The spotlight on NASCAR driver Danica Patrick has never been so bright. Patrick clinched what is undoubtedly the biggest achievement of her career this weekend, winning the Daytona 500 pole. She is the first woman to secure the top spot for any race in NASCAR’s premier circuit.
Not surprisingly, Patrick was humble, emphasizing that her success hasn’t come without overwhelming support.
“I was brought up to be the fastest driver, not the fastest girl,” the Associated Press reported. “That was instilled in me from very young, from the beginning….I also feel like I’ve been lucky in my career to be with good teams and have good people around me. I don’t think any of it would have been possible without that.”
Patrick went on to acknowledge her place in the history books saying, “For those reasons, I’ve been lucky enough to make history, be the first woman to do many things. I really just hope that I don’t stop doing that. We have a lot more history to make. We are excited to do it.”
Patrick’s stamp on racing lore came relatively unchallenged, with a lap at 196.434 mph around Daytona International Speedway. Patrick went out eighth in the qualifying round and had to wait for two hours while 37 other drivers tried to take her spot. Jeff Gordon, four-time Cup champion was the only other driver who topped 196 mph in the qualifying round. He clinched the other guaranteed spot in next week’s season-opening Daytona 500 and he was proud to hold the spot alongside Patrick.
“It’s great to be a part of history with Danica being on the pole,” Gordon said. “I think we all know how popular she it, what this will do for our sport. Congratulations to her. Proud to be on there with her.”
The rest of the qualifying races will take place on Thursday.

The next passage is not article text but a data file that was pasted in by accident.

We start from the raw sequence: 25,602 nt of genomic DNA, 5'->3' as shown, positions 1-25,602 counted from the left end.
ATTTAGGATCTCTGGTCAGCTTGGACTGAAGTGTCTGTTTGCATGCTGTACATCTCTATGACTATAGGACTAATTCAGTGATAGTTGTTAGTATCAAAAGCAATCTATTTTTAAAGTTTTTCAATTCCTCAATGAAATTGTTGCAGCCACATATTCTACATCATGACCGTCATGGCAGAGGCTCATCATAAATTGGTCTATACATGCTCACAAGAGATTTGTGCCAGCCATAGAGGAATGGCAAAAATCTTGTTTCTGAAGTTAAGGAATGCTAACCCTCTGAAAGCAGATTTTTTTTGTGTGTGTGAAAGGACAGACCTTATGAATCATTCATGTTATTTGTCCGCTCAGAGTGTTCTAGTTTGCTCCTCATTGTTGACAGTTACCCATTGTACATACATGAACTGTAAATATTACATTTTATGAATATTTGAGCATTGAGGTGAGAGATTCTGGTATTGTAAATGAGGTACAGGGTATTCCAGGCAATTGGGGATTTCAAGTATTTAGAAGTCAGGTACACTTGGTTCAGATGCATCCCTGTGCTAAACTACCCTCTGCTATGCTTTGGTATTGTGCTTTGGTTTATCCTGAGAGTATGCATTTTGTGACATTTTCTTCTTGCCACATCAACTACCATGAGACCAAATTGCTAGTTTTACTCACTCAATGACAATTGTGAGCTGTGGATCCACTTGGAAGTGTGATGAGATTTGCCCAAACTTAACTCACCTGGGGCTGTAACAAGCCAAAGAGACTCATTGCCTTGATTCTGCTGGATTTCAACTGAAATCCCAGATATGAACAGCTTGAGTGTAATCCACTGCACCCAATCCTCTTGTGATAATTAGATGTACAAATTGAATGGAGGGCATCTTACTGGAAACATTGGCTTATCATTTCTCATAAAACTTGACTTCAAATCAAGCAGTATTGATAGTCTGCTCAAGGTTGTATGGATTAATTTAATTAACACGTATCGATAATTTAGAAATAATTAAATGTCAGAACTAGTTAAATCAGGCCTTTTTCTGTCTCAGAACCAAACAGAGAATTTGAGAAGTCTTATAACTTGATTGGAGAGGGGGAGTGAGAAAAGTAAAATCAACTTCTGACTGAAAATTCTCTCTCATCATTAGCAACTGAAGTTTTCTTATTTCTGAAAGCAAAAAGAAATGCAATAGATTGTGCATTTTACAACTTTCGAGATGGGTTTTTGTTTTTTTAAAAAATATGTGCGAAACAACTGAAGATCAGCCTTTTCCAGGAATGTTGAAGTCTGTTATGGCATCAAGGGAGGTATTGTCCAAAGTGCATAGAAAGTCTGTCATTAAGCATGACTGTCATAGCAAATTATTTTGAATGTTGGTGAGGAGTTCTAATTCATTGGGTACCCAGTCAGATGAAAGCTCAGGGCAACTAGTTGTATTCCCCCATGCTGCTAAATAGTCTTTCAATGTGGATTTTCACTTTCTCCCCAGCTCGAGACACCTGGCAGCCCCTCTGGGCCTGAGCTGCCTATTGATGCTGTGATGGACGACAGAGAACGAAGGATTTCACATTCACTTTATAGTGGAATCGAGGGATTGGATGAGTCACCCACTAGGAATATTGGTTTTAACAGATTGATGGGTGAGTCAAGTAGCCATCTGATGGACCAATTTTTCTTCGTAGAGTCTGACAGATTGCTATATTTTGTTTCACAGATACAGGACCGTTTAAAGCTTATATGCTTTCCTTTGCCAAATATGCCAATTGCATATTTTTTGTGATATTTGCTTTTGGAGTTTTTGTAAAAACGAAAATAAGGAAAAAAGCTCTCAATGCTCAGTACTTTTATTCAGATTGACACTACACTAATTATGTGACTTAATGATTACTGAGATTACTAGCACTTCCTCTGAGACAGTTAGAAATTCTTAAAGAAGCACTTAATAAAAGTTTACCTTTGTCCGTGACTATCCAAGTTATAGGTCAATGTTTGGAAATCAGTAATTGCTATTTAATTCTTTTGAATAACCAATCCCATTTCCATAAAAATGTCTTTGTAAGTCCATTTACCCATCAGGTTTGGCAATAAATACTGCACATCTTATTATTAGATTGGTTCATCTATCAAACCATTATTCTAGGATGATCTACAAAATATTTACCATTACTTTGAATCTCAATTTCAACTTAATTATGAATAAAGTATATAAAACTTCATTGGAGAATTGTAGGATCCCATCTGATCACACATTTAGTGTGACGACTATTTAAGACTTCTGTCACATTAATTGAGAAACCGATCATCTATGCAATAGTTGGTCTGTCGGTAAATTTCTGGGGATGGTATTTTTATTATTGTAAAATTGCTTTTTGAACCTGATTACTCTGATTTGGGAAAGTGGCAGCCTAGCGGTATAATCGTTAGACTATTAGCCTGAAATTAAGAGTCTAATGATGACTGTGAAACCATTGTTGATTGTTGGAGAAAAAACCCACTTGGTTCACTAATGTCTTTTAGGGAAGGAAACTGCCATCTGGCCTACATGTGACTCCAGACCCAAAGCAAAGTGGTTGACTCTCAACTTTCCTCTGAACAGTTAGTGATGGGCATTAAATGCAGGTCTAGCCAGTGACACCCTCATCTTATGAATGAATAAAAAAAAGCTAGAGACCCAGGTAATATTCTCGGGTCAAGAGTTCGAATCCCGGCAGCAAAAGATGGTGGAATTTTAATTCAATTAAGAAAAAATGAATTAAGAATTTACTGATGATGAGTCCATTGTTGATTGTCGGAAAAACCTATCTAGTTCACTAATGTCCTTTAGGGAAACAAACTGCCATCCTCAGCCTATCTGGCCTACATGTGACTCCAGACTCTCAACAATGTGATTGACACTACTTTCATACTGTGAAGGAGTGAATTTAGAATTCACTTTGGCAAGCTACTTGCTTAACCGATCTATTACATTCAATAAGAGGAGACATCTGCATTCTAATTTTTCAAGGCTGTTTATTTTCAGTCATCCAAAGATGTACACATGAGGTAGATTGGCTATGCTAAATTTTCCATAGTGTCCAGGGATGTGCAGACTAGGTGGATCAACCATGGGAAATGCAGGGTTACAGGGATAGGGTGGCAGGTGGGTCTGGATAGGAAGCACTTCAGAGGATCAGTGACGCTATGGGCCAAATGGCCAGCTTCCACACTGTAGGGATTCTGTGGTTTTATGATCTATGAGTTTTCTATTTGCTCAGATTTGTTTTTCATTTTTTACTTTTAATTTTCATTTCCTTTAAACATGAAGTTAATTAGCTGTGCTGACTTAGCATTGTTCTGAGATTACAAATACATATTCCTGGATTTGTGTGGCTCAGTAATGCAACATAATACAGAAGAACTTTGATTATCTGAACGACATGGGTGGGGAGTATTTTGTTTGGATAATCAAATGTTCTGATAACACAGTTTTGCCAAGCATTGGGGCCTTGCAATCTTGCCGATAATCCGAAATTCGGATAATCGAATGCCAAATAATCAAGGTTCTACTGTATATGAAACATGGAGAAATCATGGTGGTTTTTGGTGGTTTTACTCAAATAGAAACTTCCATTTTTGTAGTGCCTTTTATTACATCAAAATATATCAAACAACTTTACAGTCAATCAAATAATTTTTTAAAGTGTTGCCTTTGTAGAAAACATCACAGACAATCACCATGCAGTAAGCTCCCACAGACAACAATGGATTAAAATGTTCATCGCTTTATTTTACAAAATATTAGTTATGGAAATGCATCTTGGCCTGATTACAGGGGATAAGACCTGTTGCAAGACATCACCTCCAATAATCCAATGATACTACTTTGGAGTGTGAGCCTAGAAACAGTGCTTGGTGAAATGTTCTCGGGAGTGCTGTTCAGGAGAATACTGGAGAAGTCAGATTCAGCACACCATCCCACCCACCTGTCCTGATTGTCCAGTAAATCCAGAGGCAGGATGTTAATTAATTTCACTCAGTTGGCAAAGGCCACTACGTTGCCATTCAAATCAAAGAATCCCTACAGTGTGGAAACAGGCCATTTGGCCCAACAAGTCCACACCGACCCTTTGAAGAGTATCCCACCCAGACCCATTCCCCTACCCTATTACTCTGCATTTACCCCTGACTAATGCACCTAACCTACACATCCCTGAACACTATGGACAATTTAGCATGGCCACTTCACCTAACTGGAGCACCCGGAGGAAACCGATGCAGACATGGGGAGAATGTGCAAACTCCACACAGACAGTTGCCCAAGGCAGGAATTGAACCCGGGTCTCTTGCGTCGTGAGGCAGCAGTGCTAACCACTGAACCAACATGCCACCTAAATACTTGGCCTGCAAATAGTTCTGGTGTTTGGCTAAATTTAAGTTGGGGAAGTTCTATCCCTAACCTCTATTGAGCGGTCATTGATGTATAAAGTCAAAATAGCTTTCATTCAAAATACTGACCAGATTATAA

Even though this accomplishment stands above all the rest, Patrick isn’t a stranger to records and historical firsts. She was the first woman to lead laps in the Indianapolis 500 and placed third in 2009, which was the highest finish in the Indianapolis 500 for a woman. She became the only woman to win an IndyCar race in Japan in 2008.
Team owner Tony Stewart spoke highly of Patrick’s achievements.
“There’s only one person that can be the first to do anything. Doesn’t matter how many do it after you do, accomplish that same goal. The first one that does always has a little bit more significance to it because you were the first.”
In the three seasons since her record-breaking performances in 2008 and 2009 Patrick struggled, with her best finish in 10 Cup races being 17th. She switched solely to stock cars last season after driving part time in a full IndyCar slate in 2010 and 2011. After the switch, Patrick finished 10th in the Nationwide standings.
Prior to Patrick, female racer Janet Guthrie held the record for highest female qualifier in a Cup race. She started ninth at Bristol and Tallaedga in 1977. Patrick has been much more well-received.
Of her racing Patrick concluded, “I just understand that if you put the hard work in before you go out there that you can have a little peace and a little peace of mind knowing that you’ve done everything you can and just let it happen.”